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Thursday, November 14, 2013

Not all sunshine and rainbows for St. Louis real estate

St. Louis real estate has empty neighborhoods
Restrictive regulations prevent businesses from buying real estate
By Kamiel Moore

St. Louis was founded in 1764. In the colonial days, it was the “old west” for all intents and purposes. It was incorporated in 1822. It’s one of the Midwest’s oldest cities. The city has history. It has a reputation.

Been around the block


When you visit, it feels like old souls haunt the air. Everyplace has its own unique culture, but St. Louis takes it to a whole ‘nother level. While the rest of the country is recovering from the recession, St. Louis seems like it’ll be stuck for a while longer. Pork steaks. A free zoo. An economy that lags the rest of the country by a wide but closing margin. No wonder it’s not all sunshine and rainbows for St. Louis real estate.

Vacant properties


You know there’s something wrong when entire neighborhoods remain empty after being seized seemingly for no reason for purposes of eminent domain. Nothing is more depressing than having your home and neighborhood ripped from your hands only to watch the area go unused for decades at a time. The outrage shows no signs of stopping. Click here to read more about it.

Nothing depresses a city’s economy like vacant properties. First, it looks bad. It doesn’t look inviting. Vacant properties don’t exactly scream “inviting” to people thinking about relocating. Natives love the city, but outsiders are hesitant to move there. 

New businesses are loathe to relocate because the regulatory environment doesn’t have anything on places like Oregon and Texas. Houses are literally falling apart in North St. Louis, posing a danger to current residents, not to mention depressing their property values. You know it’s bad when the 3rd ward committeeman gives residents a number to call to have the city take care of dilapidated houses. And you know the house is bad when the ugly houses people aren’t interested in buying it.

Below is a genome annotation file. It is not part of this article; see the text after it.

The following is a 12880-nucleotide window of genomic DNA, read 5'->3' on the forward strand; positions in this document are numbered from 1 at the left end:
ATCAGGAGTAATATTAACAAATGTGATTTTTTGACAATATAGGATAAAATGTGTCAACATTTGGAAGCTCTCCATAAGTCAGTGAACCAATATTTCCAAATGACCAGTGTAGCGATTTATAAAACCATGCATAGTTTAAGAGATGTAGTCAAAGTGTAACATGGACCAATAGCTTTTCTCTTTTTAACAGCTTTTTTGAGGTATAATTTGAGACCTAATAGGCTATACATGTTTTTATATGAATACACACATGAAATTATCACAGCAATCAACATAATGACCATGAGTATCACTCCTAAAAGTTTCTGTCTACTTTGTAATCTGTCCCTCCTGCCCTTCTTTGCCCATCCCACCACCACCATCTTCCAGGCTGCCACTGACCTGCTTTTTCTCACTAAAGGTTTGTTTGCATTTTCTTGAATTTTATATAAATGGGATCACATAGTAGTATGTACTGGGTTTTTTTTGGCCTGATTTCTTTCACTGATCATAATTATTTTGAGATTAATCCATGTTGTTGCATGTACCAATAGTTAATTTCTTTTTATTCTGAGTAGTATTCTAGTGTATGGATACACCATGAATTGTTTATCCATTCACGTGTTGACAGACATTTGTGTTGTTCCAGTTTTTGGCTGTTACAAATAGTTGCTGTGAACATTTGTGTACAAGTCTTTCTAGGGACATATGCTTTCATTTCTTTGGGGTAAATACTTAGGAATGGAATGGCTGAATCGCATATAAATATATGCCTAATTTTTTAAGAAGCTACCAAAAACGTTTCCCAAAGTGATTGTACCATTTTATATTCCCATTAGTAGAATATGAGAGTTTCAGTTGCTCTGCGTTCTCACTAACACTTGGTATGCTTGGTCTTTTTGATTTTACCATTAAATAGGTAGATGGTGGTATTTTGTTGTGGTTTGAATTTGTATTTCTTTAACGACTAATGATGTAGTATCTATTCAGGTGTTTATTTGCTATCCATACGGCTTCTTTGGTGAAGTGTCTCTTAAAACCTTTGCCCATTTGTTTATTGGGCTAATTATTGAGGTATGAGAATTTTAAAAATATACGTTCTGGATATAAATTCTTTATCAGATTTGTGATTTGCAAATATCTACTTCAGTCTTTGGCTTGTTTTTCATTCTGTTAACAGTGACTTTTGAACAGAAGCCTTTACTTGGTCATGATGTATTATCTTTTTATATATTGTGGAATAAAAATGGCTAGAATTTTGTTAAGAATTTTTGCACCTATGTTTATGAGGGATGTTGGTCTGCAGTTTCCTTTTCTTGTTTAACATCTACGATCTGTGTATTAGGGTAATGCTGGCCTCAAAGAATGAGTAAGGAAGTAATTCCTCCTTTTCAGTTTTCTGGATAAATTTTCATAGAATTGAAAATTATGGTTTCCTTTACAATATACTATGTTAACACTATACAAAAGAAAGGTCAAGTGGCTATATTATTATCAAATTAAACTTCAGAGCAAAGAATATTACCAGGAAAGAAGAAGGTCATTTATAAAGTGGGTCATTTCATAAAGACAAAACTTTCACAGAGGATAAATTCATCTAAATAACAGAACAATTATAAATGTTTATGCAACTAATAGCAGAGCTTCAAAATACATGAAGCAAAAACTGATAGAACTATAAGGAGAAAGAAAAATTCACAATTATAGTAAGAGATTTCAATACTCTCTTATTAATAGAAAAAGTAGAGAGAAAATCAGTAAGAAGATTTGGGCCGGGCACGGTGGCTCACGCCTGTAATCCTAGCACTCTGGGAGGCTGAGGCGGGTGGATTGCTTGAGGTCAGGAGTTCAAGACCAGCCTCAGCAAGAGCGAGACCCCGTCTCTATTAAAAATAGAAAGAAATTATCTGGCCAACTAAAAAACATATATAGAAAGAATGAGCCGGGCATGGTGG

No end in sight


Let’s have a look at how St. Louis real estate stacks up to the rest of the country. According to Zillow.com, average home prices in the US have gone up by a whole 7% year over year, since 2012. How is St. Louis doing? Not much better. A whole 8% in a city where the average home goes for a whopping $104,000. These numbers are tempered by high value states like New York, where prices have gone up only 2%. But prices in New York are already staggeringly high, and New York is nothing like Missouri.

St. Louis – huge potential for improvement


Sometimes it feels like the city is stuck in a bygone era. It’s not a place young people think about when they have their hearts set on going somewhere to shake things up, to make their mark. The city has its problems, and these problems present a huge opportunity for improvement. It might take a couple more years, or decades, before St. Louis shakes its reputation and becomes a place people want to move their families and businesses to. Which is funny because the natives are friendly, and they love their city’s culture. Maybe young Americans need to take some risk on St. Louis. 


About the author: Kamiel Moore is a real estate expert who lives and works in Houston, TX. She loves visiting St. Louis and wishes more people would move there instead of just visiting.

Image licenses: 1. Reading Tom, CC BY 2.0   2. Author owned and licensed.